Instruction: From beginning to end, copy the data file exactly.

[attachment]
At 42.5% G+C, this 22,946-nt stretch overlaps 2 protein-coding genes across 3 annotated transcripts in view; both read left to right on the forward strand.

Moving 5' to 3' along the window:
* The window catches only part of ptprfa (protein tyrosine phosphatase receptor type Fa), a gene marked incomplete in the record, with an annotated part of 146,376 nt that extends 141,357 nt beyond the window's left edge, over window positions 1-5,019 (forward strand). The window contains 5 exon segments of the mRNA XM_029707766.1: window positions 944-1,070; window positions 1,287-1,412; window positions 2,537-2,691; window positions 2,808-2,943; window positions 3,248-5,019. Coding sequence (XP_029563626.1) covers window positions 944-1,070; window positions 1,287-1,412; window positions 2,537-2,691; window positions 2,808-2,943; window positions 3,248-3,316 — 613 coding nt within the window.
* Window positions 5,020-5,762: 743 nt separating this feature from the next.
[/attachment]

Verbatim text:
At 42.5% G+C, this 22,946-nt stretch overlaps 2 protein-coding genes across 3 annotated transcripts in view; both read left to right on the forward strand.

Moving 5' to 3' along the window:
* The window catches only part of ptprfa (protein tyrosine phosphatase receptor type Fa), a gene marked incomplete in the record, with an annotated part of 146,376 nt that extends 141,357 nt beyond the window's left edge, over window positions 1-5,019 (forward strand). The window contains 5 exon segments of the mRNA XM_029707766.1: window positions 944-1,070; window positions 1,287-1,412; window positions 2,537-2,691; window positions 2,808-2,943; window positions 3,248-5,019. Coding sequence (XP_029563626.1) covers window positions 944-1,070; window positions 1,287-1,412; window positions 2,537-2,691; window positions 2,808-2,943; window positions 3,248-3,316 — 613 coding nt within the window.
* Window positions 5,020-5,762: 743 nt separating this feature from the next.